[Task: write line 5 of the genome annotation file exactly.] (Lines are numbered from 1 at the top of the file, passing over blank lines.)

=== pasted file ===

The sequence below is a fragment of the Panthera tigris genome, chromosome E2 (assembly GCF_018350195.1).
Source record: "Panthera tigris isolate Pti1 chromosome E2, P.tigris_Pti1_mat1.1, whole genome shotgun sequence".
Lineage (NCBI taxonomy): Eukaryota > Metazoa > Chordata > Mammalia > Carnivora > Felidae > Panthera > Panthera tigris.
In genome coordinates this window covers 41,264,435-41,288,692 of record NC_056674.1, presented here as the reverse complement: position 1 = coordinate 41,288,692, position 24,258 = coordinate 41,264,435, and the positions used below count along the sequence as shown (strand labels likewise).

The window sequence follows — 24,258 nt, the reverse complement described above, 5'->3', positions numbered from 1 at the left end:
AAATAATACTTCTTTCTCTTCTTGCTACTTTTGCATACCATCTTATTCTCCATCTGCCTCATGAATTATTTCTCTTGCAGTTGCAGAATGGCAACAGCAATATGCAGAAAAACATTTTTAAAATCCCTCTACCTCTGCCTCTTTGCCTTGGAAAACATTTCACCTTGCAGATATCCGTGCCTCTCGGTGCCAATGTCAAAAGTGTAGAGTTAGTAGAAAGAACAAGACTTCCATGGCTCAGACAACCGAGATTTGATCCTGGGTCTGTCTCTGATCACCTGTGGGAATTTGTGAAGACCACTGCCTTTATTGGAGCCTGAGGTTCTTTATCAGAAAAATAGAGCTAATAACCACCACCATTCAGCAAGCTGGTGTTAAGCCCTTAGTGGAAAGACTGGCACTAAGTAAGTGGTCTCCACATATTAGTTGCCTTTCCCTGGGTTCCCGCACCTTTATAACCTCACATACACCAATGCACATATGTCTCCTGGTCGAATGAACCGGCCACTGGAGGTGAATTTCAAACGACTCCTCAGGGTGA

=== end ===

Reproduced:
The window sequence follows — 24,258 nt, the reverse complement described above, 5'->3', positions numbered from 1 at the left end: